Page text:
Comparison/Contrast essay onÂ Organ Donation
Nowadays, the problem of organ donation is extremely important. The need of patients in transplantation of organs steadily increases while the modern medicine progresses rapidly provide larger opportunities for successful transplantation. With the invention of cyclosporine organ transplantations could be booming but, instead, there is still the obvious lack of organs for transplantation. To a significant extent, this problem is determined by ethical issues related to the informing potential donors or members of their families about the possible use of their organs for transplantation. In this respect, it is possible to find cases of absolutely different approaches to the solution of this problem, though one of them seems to be absolutely unethical. In this respect, it is possible to refer to the case studies “Talking about Organ Procurement when One of Your Patients Dies”ť and “Illegal Human Organ Trade from Executed Prisoners in China”ť, which actually reveal to absolutely opposite approaches to the ethical aspect of the problem of organ donation.
First of all, it should be said that basically both articles raise the problem of informing donors and members of the family about possible organ donations and receiving their agreement. At the same time, the case studies prove to be totally different in approaches applied. In fact, “Talking about Organ Procurement when One of Your Patients Dies”ť is totally focused on the problem of talking to terminally ill patients and members of their families about the possibility of using their organs for transplantation. As the study reveals, the offer to donate an organ of a relative that has just died may sound quite shocking for relatives and provoke extremely negative reaction and the rejection of the idea of organ donation. This is why the author argues that it is necessary to improve the existing legislation and prepare healthcare professionals to such talks to patients and their relatives in order to minimize the risk of moral or psychological shock and adapt this process to ethically acceptable norms. In general, the author recommends healthcare professionals to have special training to get ready to such talks. At the same time, the correct approach to a patient and his/her relatives may lead to increase of organ donations.
The article “Illegal Human Organ Trade from Executed Prisoners inChina”ť also focuses on the problem of the use of organs but, unlike the previously discussed article, this one, in contrast, reveals another side of the problem of informing patients and their relatives about the possibility of organ transplantation. In fact, the author of the article reveals the problem that executed prisoners in China are not informed about the fact that their organs will be used for transplantation neither are their relatives. In such a way, unlike the previous case, this one draws the public attention to the problem of absolutely unethical and illegal, according to international legislative norms, operations with human organs. In actuality, in this case “patients”ť do not even have a vague idea about the “future”ť of their organs. Naturally, there are no talks with prisoners or their relatives, instead their interests and attitude to organ donation are simply ignored.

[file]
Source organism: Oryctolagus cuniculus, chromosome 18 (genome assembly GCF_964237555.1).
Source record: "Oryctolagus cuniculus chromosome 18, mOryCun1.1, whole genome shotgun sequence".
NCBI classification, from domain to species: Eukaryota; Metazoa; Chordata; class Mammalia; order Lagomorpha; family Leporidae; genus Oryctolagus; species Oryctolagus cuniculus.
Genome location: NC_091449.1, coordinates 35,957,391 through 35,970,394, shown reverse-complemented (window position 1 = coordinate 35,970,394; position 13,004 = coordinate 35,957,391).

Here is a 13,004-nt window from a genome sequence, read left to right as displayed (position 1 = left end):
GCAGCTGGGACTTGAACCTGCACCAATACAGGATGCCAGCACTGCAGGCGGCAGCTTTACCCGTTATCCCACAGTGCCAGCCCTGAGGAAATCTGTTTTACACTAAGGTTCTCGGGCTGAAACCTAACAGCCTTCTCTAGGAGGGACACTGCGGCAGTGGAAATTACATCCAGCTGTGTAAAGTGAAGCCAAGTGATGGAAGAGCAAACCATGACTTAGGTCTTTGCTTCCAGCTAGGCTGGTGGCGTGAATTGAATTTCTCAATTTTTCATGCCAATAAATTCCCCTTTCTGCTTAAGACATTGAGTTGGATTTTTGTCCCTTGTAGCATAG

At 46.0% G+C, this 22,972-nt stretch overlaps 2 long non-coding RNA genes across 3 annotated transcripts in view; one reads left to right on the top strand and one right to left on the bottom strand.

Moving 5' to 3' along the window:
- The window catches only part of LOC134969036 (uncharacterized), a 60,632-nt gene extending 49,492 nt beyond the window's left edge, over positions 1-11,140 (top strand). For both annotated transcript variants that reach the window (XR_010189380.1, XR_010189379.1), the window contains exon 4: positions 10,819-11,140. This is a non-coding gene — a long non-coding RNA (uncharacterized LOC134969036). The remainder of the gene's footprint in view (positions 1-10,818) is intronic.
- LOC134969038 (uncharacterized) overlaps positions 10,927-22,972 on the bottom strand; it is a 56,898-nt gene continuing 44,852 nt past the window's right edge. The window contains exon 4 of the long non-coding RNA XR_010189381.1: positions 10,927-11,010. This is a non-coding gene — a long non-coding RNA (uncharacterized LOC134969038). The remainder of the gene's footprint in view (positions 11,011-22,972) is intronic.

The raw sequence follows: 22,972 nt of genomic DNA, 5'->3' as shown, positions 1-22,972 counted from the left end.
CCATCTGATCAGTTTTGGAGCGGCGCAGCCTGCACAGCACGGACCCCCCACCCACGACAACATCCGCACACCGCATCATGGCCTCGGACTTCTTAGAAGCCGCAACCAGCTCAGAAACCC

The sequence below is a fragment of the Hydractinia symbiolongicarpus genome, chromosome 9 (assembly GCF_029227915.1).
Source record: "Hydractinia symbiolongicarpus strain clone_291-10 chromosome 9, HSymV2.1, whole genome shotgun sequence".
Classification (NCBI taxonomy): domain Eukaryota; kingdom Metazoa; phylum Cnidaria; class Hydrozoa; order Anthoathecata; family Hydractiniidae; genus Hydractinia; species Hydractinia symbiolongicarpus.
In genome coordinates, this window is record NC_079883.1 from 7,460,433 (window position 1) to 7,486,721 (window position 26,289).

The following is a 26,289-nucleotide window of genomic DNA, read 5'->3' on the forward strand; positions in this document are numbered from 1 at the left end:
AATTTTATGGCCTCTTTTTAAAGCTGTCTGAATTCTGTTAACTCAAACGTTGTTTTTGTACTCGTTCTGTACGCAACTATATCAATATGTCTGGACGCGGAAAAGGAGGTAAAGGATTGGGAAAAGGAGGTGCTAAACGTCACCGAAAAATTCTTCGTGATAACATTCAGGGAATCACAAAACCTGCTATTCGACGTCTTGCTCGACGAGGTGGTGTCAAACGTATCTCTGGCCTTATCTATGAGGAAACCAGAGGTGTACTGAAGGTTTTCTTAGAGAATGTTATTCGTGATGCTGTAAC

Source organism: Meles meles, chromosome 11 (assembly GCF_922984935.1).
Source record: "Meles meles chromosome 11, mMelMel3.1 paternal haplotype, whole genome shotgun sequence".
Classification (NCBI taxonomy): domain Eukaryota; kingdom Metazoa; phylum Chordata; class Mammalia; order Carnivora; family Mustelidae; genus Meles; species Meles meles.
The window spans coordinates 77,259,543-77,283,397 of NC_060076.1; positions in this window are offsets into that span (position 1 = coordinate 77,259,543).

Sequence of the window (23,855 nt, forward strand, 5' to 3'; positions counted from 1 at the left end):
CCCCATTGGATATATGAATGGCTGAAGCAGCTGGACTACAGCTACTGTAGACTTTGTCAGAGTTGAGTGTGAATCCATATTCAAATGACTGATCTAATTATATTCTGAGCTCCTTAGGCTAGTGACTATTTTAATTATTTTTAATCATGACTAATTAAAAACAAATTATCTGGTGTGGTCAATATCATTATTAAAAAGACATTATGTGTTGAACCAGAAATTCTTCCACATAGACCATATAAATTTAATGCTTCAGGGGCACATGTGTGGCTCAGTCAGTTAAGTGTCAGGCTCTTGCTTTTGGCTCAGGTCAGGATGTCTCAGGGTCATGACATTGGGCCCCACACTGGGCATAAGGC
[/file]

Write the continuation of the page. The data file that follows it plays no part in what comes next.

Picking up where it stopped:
In such a way, the two case studies described above perfectly illustrate two opposite sides of ethical problem of organ donation. On the one hand, there is a necessity to prepare morally and psychologically patients to the possibility of organ donation after their death, while, on the other hand, there is a problem of the illegal use of human organs without even receiving any kind of consent from the part of an individual, who is actually used as a donor, or from the part of his/her family. Both articles provide quite a detailed background of the problem discussed and give a historical overview of the essence of the problem and its evolution in the course of time. Furthermore, both articles provide ample references to legislative acts in order to prove the correctness of conclusions and suggestions made in the case studies. At the same time, “Illegal Human Organ Trade from Executed Prisoners in China”ť analyzes the problem of illegal use of organs without patients consent in details analyzing political, economic, legal and ethical issues, while “Talking about Organ Procurement when One of Your Patients Dies”ť basically focuses on legal and ethical issues related to the healthcare system and professionals training.
Thus, taking into account all above mentioned, it is possible to conclude that the development of organ donations is accompanied by numerous ethical challenges. In this respect, the necessity of informing patients is an essential condition on which human organ donation for transplantation is possible that, though, needs special training of healthcare professionals in order to convince patients and their families that organ donation is a right decision. On the other hand, the illegal use of human organs without not only receiving a patient consent but even without informing him/her about the fact of the use of his/her organs for transplantation is absolutely unethical and this practice should be stopped.